UPDATE: We are happy to announce that Dan Brunn was nominated for the Best of Year 2012 Project, in the Hospitality: Asian Fusion category, by Interior Design Magazine, and he…WON! It was a duly deserved win as his sublime space went against some stiff competition, Toy (NYC) by Jeffrey Beers InternationalSe Sa Me (Hong Kong, closed) by Kinney Chan & Associates, and Uchi (ATX) by Michael Hsu Office of Architecture. We’re proud to say that we were one of the first blogs/websites to feature the great project and its beautiful photographs by Taiyo. Dan is a talented, young designer, class act, and now, his project is considered one of the best in the world. Check out some of the snaps of the award ceremony and the traveling award trophy in Hawaii (haha). Again, congratulations, Dan. View the project in its entirety after the award show pics…

                        

 

Yojisan Sushi Restaurant by Dan Brunn Architecture, Beverly Hills, California:

Situated on prominent North Beverly Drive and flanked by high end storefronts and towering palm trees, architect Dan Brunn’s newly designed Japanese restaurant Yojisan introduces a refreshingly whimsical and modern touch to the neighborhood. Instead of pandering to existing Beverly Hills clichés, Brunn steps through the looking glass with Yojisan as sushi signifiers are upended. The result is a simple yet substantial visual impact inspired by traditional Japanese materials, culture and lifestyle.

Diners experience Yojisan through a narrative of allusion and light. This subtle surrealism begins with Yojisan’s façade, which beckons guests to enter a threshold subdivided by a series of delicately intersecting planes. At first glance the façade appears as if it were metallic; however, as diners comes closer they are met with a succession of cedar planks that melt seamlessly into a seductively slim signage. The design further synchronizes the entry by framing the outdoor seating space with the sign itself, which is crafted from repurposed steel once used in industrial shipbuilding.

Upon entering Yojisan, diners walk under a floating carpet of leafy plants that spring from the ceiling and are lit from above. This design simulates a Japanese forest dreamscape unique only to the restaurant. The ceiling is slightly angled to force the perspective towards the back and elongate the space. To counterbalance the lighter design features of the restaurant, there are several grounding elements for diners as they approach the host desk and sushi bar. Comprised of sturdy reclaimed oak woodand board-formed concrete, these areas of high activity are given a sense of permanence and echo the rustic materials of the exterior.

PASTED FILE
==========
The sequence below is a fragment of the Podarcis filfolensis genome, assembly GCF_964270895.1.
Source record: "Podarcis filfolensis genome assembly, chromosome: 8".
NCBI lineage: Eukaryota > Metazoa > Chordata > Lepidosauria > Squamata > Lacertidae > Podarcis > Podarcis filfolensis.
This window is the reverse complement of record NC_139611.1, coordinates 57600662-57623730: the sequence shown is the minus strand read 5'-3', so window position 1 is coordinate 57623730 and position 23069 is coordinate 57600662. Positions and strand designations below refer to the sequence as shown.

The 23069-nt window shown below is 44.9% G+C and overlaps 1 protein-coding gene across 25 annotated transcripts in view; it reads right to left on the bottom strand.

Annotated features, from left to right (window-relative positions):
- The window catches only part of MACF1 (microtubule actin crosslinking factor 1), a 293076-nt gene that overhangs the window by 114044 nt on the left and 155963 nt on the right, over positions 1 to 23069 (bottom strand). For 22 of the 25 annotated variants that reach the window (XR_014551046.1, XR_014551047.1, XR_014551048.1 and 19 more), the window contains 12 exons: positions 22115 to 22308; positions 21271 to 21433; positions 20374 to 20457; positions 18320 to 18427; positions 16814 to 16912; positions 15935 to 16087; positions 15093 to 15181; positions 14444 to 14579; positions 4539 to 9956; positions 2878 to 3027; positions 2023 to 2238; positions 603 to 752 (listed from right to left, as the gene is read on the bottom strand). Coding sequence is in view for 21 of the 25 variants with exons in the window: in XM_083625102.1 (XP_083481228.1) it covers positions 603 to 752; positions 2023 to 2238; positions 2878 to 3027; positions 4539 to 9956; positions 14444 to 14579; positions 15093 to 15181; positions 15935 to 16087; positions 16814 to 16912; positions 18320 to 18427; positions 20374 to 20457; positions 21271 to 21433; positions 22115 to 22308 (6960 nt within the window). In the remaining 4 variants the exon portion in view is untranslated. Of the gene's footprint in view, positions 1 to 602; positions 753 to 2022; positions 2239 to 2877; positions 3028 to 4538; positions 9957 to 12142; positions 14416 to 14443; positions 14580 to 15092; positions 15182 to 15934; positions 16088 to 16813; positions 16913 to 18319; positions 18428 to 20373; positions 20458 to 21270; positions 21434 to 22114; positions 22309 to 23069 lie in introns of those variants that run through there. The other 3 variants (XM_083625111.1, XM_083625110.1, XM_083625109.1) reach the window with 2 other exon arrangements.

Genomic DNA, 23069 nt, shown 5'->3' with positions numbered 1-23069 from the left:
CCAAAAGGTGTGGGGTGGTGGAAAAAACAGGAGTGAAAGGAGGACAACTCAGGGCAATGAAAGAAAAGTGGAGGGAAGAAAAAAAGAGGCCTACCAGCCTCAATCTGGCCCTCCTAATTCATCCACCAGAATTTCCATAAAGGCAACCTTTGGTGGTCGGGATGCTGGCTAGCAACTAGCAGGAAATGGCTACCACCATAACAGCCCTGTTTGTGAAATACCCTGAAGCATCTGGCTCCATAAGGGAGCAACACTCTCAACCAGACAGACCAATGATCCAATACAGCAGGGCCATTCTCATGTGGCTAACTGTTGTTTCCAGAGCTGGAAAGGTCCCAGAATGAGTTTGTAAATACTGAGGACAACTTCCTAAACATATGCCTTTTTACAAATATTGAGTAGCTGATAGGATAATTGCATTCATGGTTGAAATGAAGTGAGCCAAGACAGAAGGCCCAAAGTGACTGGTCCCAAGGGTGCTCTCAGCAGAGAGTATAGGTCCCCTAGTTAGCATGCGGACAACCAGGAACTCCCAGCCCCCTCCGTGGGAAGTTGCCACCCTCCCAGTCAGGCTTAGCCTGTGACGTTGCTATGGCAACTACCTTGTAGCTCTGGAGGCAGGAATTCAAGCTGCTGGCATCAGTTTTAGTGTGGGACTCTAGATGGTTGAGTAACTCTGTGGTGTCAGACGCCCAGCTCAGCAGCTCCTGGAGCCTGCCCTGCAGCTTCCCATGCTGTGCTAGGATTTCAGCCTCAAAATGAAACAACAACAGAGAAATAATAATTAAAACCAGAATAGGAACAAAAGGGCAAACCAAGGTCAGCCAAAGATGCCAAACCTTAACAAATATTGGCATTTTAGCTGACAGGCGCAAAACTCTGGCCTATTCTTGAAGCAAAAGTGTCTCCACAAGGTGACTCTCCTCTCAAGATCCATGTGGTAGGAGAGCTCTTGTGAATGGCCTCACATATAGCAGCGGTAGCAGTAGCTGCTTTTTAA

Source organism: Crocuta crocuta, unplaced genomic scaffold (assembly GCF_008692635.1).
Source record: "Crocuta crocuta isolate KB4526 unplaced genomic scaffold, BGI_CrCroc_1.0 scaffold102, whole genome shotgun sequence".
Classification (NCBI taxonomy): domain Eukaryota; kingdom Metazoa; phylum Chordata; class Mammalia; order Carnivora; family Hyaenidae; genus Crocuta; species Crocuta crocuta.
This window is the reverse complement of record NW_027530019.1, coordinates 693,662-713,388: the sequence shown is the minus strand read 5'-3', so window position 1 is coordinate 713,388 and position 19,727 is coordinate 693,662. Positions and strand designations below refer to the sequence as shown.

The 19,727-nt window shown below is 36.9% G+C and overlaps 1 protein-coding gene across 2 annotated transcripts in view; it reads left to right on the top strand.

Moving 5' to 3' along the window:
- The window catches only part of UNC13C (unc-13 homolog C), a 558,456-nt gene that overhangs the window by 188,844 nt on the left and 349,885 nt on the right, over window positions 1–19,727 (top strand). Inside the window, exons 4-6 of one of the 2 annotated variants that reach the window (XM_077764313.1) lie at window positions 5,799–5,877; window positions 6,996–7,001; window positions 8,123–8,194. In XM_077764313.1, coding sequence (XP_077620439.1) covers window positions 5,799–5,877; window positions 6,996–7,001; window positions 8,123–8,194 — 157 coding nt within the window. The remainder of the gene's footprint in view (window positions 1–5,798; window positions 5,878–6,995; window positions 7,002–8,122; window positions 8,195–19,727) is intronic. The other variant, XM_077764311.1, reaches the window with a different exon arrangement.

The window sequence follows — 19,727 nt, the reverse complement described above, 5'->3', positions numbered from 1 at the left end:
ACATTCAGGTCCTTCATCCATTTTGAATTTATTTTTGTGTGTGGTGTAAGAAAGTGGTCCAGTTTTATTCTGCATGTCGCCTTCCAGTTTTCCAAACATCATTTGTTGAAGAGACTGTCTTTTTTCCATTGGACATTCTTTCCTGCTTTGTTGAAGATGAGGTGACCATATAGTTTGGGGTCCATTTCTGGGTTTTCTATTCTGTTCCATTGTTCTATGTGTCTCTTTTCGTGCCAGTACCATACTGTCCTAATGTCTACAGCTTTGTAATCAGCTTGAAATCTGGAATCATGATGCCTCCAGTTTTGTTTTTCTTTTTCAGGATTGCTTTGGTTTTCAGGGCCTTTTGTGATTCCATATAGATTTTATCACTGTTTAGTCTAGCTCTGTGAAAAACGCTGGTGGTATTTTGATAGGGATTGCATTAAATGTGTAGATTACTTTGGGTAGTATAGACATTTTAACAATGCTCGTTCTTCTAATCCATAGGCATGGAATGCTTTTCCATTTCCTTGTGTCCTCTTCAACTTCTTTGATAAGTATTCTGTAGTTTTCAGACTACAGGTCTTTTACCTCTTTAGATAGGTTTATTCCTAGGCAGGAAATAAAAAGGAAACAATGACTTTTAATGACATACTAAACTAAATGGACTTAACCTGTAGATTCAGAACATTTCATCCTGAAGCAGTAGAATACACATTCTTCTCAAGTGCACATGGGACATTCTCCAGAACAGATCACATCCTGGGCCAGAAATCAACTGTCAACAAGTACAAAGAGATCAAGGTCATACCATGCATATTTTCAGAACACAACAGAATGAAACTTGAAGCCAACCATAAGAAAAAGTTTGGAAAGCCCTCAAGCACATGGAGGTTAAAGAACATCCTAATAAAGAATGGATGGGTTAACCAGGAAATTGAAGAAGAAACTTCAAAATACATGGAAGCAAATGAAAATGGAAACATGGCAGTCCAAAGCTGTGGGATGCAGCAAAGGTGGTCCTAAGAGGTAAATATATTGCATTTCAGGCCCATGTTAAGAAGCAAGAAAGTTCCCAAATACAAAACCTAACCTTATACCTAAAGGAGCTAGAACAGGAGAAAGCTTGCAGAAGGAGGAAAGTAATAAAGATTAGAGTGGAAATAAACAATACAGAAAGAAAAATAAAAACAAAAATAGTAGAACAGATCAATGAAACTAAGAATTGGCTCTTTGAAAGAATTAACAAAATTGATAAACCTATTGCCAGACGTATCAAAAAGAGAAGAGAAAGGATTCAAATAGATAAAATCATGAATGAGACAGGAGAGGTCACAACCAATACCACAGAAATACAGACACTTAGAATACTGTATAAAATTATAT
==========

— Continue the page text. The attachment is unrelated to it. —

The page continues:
Beyond the host desk, the ceiling unexpectedly makes way for two giant, inverted bento boxes that highlight the central dining areas with a reflective red finish and provide a warm, emanating glow to diners below. Smartly situated underneath these deftly hovering volumes lies a sea of custom-designed tables forged through a special process of bluing, similar to the fashioning of famed Japanese tools and cutlery. As diners are seated along the perimeter of the restaurant, two walls surround them, each with a unique purpose. The existing sandblasted brick wall reveals a warm russet material, which can be seen through a sheer curtain that softens the space and acts as an acoustic buffer. Running opposite this wall is a dramatic array of angled light coves evoking dynamic bamboo shoots that culminate at the ceiling. Each luminescent strand is clad with a custom-formed cloth and plastic composite. This wall provides the main circulation artery for Yojisan and evokes the sensation of traversing through a field of illuminated stalks by playing with negative space.

Yojisan is a restaurant that’s elegantly minimal but still celebrates exuberant playfulness. The spatial arrangement echoes the delicate harmony between the strong and silent elements of Japanese cuisine. Infused into Yojisan is a clean light design that reflects the chef’s streamlined food philosophy and is discreetly resonant. Within a very limited space, Yojisan brings a surreal revolution to a city of tradition.

(photography by Taiyo Watanabe)


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